Registration for all MOC assessments, including the LKA, opens on December 1, 2021.
If you have thoughts or questions about any aspect of the LKA, we welcome your feedback.
Physicians due for assessment in 2020, 2021 or 2022 can enroll in the LKA if it is available in their specialty beginning December 1.
The first set of questions will be delivered January 4, 2022. Enrolling early ensures you will have the full quarter to access and answer questions for that period. It’s important to start taking questions as early as you can because they’re only available for that quarter. Once the quarter ends any unopened questions will expire, and count against the 100 unopened questions you are allowed during the 5-year LKA cycle.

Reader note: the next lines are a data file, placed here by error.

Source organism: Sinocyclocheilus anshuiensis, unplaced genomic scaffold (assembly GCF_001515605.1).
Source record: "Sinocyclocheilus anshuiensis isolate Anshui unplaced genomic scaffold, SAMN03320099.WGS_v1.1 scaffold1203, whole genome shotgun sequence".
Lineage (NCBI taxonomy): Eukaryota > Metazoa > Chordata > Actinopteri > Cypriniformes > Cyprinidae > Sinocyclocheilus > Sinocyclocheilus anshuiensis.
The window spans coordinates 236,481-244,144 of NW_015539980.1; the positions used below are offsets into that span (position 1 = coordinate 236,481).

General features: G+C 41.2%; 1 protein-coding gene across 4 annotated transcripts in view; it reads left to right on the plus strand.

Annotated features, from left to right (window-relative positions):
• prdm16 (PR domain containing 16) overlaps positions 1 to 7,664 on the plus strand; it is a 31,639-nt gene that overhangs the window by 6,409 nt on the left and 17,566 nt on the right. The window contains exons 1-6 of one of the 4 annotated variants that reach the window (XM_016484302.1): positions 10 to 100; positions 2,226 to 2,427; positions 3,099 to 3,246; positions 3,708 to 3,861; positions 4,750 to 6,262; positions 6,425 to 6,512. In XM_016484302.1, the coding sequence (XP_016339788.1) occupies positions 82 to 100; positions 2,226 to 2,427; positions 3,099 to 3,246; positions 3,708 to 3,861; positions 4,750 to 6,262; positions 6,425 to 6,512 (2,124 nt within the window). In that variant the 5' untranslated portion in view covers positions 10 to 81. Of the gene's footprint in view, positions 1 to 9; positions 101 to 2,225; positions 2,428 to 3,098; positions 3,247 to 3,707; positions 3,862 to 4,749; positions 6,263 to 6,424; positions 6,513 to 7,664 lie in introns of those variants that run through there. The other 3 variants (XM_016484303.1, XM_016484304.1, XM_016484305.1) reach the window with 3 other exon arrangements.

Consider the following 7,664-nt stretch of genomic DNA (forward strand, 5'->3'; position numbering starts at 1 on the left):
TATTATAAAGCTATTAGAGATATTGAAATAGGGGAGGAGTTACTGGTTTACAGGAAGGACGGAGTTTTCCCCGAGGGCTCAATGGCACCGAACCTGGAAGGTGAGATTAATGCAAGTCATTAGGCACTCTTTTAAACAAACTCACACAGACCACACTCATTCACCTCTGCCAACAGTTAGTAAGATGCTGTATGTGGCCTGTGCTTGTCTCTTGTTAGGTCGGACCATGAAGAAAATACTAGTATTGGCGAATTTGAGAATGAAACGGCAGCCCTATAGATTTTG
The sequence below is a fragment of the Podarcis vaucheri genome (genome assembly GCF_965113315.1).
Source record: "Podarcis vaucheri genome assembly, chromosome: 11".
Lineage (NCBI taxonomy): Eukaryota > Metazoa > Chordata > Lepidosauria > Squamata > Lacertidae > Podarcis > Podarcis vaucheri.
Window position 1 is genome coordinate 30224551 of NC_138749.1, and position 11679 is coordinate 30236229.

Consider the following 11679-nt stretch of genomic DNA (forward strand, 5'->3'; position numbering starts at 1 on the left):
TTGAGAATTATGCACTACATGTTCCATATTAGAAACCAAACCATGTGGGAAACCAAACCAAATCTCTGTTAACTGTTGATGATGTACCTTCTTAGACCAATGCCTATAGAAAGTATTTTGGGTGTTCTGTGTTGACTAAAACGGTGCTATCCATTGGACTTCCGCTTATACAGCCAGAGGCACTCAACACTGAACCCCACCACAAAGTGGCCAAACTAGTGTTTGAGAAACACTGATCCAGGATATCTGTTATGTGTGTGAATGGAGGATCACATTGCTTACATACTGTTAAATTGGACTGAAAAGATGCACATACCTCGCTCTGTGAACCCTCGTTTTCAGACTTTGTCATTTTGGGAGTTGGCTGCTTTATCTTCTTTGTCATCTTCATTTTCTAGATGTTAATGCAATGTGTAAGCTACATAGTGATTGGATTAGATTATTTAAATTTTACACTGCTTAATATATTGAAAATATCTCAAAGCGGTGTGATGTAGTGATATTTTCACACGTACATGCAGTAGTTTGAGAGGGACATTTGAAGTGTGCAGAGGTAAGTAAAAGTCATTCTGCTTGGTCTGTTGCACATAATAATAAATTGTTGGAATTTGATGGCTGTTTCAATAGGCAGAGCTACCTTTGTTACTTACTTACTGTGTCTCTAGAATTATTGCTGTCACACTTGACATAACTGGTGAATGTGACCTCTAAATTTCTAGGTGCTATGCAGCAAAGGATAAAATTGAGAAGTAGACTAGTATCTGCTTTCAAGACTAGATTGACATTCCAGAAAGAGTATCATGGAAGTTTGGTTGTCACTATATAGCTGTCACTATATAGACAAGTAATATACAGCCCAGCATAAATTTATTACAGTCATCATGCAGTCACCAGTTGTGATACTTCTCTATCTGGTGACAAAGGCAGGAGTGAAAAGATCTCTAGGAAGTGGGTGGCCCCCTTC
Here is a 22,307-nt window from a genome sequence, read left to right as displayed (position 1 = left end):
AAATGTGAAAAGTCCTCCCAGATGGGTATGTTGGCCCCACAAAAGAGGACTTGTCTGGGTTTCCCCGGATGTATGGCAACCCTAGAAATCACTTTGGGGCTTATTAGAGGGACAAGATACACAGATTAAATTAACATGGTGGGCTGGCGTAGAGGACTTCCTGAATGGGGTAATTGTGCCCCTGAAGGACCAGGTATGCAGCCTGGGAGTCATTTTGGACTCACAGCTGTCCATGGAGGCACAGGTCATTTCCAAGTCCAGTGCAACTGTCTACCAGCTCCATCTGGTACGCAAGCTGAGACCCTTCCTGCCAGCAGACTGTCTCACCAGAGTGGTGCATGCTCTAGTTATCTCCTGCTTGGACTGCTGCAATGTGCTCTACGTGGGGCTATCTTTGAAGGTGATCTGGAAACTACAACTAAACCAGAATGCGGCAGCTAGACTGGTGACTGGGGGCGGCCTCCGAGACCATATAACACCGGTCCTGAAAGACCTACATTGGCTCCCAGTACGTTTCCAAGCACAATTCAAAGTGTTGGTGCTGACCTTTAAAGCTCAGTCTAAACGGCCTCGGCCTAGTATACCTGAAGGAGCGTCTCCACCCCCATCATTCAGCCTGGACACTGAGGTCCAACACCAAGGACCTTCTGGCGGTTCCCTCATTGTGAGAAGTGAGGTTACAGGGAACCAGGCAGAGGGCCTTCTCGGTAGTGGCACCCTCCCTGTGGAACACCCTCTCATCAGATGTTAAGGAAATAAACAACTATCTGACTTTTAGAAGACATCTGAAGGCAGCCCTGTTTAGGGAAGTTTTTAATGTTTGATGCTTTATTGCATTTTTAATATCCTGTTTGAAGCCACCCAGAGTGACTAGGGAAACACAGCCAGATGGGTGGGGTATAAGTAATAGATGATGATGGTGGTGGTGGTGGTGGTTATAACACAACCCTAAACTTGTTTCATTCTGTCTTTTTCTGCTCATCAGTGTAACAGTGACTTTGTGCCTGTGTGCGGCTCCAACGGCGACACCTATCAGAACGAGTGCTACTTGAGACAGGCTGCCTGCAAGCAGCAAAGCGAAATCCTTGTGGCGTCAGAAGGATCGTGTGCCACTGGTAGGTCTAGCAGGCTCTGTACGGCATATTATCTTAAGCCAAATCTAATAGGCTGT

There are a number of benefits to using LKA for MOC:
- You can answer questions almost any place or any time using any internet-connected computer, tablet or smartphone. No need to go to a test center, though it is a good idea to find a quiet space where you can focus.
- You can access any resource you use in practice (except another person).
- You’ll earn .02 MOC points for every correct answer.
- And you’ll receive immediate feedback on whether your answer is right or wrong, with references and rationales so you can learn as you go.
Learn more on the LKA Website.
In June 2020, ABIM and the ABIM Foundation issued a statement on Racial Justice, committing to becoming an actively anti-racist organization. In it, ABIM pledged to “analyze our programs for potential disparate impact on racial or ethnic minority candidates, be transparent about the results and address any inequity to which we may be contributing, [and to] eliminate racism, its underlying roots of power and privilege, and its impact within our organizations, our communities, and our country.”